Big turnout in Egypt post-Mubarak election

Egyptian election officials count ballots at the end of the second voting day in Cairo on 29 November 2011.
Image caption Preliminary results from the first round of voting are expected on Wednesday

Votes are being counted in Egypt after the second day of voting in the first parliamentary elections since President Hosni Mubarak was overthrown.

There were again long queues outside polling stations in Cairo and other big cities. The vote was largely peaceful.

General Ismail Atman, a member of the ruling council of army generals, said he expected turnout in this first round of voting to exceed 70%.

Preliminary results are expected later on Wednesday.

Another member of the ruling council, Maj Gen Mukhtar al-Mulla, called the turnout "unprecedented in the history of the Arab world's parliamentary life".

The UN Secretary General, Ban Ki-moon, praised "the generally calm and orderly manner in which voting had taken place".

Many protesters occupying Cairo's Tahrir Square boycotted the vote.

Late on Tuesday, some violence occurred at the edge of Tahrir Square near Egypt museum. Passers-by said criminal elements who had been thrown out of square by protesters had come back to cause trouble. The BBC's Jeremy Bowen in Cairo saw young men running around with metal bars and stones in their hands.


There had been fears the vote might be delayed after last week saw deadly protests against the interim military rulers who replaced Mr Mubarak.

The protesters fear the Supreme Council of the Armed Forces led by Field Marshal Hussein Tantawi, which is overseeing the transition to democracy after decades of authoritarian rule, is trying to retain power.

At least 41 demonstrators were killed and more than 2,000 wounded earlier this month, as tensions flared in the Arab world's most populous state.

The Muslim Brotherhood is expected to do well in the vote.

Monday saw long queues form outside polling stations in Cairo and in places queues were said to have stretched up to 3km (two miles).

Correspondents say a widespread sense of optimism that the complex and drawn-out voting process was off to a good start is reflected in the Egyptian stock market which closed up more than 5% on Tuesday.

One voter, Ahmed Raafat, told the BBC: "After suffering from an inner conflict as to whether to vote or not, I decided to vote today, although I know that the military wants to retain power and parliament will have limited powers."

There had been some delays in opening polling stations on Tuesday, said Abdel Moez Ibrahim, the head of the High Judicial Elections Commission (HJEC).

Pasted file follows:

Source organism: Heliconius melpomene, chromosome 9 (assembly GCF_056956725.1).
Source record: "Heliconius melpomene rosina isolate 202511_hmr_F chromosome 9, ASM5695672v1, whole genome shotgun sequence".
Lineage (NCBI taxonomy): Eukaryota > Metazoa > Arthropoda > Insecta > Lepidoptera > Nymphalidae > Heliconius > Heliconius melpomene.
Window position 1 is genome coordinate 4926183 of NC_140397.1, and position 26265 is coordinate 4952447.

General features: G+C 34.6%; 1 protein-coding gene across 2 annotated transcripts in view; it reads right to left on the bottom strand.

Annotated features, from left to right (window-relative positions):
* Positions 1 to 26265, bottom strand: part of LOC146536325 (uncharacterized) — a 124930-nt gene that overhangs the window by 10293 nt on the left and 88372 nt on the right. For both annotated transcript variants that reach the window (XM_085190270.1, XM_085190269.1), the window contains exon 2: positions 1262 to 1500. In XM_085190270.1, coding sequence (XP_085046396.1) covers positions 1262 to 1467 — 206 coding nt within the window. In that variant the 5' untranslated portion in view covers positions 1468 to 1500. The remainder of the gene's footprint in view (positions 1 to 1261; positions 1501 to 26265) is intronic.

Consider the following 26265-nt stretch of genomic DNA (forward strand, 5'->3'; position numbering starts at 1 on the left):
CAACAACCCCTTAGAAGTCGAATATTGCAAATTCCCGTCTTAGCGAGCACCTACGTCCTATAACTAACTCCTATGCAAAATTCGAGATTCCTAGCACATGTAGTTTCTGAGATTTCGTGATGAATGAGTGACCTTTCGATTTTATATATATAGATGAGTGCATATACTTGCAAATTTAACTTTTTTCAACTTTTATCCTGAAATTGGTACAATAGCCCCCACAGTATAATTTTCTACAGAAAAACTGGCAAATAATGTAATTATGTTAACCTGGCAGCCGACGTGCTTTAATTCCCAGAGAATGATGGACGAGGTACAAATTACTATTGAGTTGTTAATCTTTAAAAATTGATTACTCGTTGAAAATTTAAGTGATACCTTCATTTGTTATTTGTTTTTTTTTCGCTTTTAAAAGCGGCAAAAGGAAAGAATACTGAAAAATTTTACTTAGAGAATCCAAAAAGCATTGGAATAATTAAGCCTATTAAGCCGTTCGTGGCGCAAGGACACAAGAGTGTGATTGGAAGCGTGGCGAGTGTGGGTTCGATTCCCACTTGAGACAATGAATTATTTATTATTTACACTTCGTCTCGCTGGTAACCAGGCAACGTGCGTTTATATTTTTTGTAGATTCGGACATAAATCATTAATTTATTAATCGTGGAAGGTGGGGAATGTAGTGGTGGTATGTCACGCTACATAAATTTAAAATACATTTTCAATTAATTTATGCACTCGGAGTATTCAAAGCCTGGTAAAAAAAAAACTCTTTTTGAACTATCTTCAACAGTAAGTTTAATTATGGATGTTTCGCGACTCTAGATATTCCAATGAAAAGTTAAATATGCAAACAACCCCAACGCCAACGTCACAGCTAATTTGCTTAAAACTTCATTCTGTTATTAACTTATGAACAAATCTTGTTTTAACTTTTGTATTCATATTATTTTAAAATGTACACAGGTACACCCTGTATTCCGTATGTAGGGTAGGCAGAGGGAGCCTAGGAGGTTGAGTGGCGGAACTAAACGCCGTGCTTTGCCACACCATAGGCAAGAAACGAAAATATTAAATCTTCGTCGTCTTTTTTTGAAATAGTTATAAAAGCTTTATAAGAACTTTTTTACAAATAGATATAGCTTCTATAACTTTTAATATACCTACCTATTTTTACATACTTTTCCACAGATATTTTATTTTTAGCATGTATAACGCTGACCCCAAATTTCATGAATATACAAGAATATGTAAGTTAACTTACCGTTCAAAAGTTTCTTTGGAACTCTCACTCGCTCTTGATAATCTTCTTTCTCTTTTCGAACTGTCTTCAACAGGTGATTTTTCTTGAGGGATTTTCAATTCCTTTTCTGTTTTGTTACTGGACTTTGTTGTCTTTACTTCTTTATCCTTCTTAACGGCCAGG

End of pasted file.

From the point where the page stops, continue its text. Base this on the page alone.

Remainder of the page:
But Mr Ibrahim stressed that voting would be extended "until the last voter" had cast their vote.

Officials blamed a delay to the voting in some Cairo constituencies on the first day of polling to the late arrival of ballot papers and a shortage of ink and administrative officers. But the second day of voting went more smoothly.

Muslim Brotherhood

State-run TV reported on Monday that 25 people were injured in election-related violence.

Some expressed concern that party activists have not respected the rules on campaigning, and handed out leaflets close to polling stations.

There have also been reports that in Cairo and Port Said, candidates' numbers on voting cards had been changed.

Voters in nine provinces, including Cairo, Port Said, Alexandria and Assiut voted in the first stage of a process extending until March.

Other provinces take their turns through December and early January for elections to the 508-member People's Assembly.

Image caption Voting for parliament will not be completed till next March

Voting for the upper house, or Shura Assembly, of parliament takes place after that and the presidential election is supposed to be held by mid-2012.

About 50 million people are eligible to vote out of a population in excess of 85 million - with candidates from 50 registered political parties.

The new parliament is expected to have a strong Islamist bloc led by the Muslim Brotherhood, liberal groupings and some reconditioned elements of Hosni Mubarak's old party.

Much remains unclear about how the new parliament will function and whether it will be able to resolve a standoff with the armed forces over how much power they will retain under a new constitution to be written next year.

Preliminary results from the first phase of voting should be announced on Wednesday, but the final make-up of the lower and upper house of parliament will not be clear until March.